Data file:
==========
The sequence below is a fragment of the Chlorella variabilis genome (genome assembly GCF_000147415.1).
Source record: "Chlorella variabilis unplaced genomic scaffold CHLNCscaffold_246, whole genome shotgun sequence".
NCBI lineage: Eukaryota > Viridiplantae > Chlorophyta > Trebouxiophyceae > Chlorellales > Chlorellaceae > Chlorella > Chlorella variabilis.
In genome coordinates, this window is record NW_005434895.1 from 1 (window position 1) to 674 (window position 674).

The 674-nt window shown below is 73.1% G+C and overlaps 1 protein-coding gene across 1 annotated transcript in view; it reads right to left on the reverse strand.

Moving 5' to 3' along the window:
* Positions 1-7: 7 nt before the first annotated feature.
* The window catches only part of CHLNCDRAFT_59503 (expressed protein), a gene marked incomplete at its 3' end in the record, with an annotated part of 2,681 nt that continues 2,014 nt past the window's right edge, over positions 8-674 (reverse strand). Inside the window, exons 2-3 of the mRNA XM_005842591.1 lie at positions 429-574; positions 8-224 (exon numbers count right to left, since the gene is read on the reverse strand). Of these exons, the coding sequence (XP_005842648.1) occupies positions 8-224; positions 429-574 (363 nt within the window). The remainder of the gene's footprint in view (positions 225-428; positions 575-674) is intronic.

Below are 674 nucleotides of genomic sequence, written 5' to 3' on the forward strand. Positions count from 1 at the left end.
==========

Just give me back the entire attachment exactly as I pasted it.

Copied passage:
The sequence below is a fragment of the Chlorella variabilis genome (genome assembly GCF_000147415.1).
Source record: "Chlorella variabilis unplaced genomic scaffold CHLNCscaffold_246, whole genome shotgun sequence".
NCBI lineage: Eukaryota > Viridiplantae > Chlorophyta > Trebouxiophyceae > Chlorellales > Chlorellaceae > Chlorella > Chlorella variabilis.
In genome coordinates, this window is record NW_005434895.1 from 1 (window position 1) to 674 (window position 674).

The 674-nt window shown below is 73.1% G+C and overlaps 1 protein-coding gene across 1 annotated transcript in view; it reads right to left on the reverse strand.

Moving 5' to 3' along the window:
* Positions 1-7: 7 nt before the first annotated feature.
* The window catches only part of CHLNCDRAFT_59503 (expressed protein), a gene marked incomplete at its 3' end in the record, with an annotated part of 2,681 nt that continues 2,014 nt past the window's right edge, over positions 8-674 (reverse strand). Inside the window, exons 2-3 of the mRNA XM_005842591.1 lie at positions 429-574; positions 8-224 (exon numbers count right to left, since the gene is read on the reverse strand). Of these exons, the coding sequence (XP_005842648.1) occupies positions 8-224; positions 429-574 (363 nt within the window). The remainder of the gene's footprint in view (positions 225-428; positions 575-674) is intronic.

Below are 674 nucleotides of genomic sequence, written 5' to 3' on the forward strand. Positions count from 1 at the left end.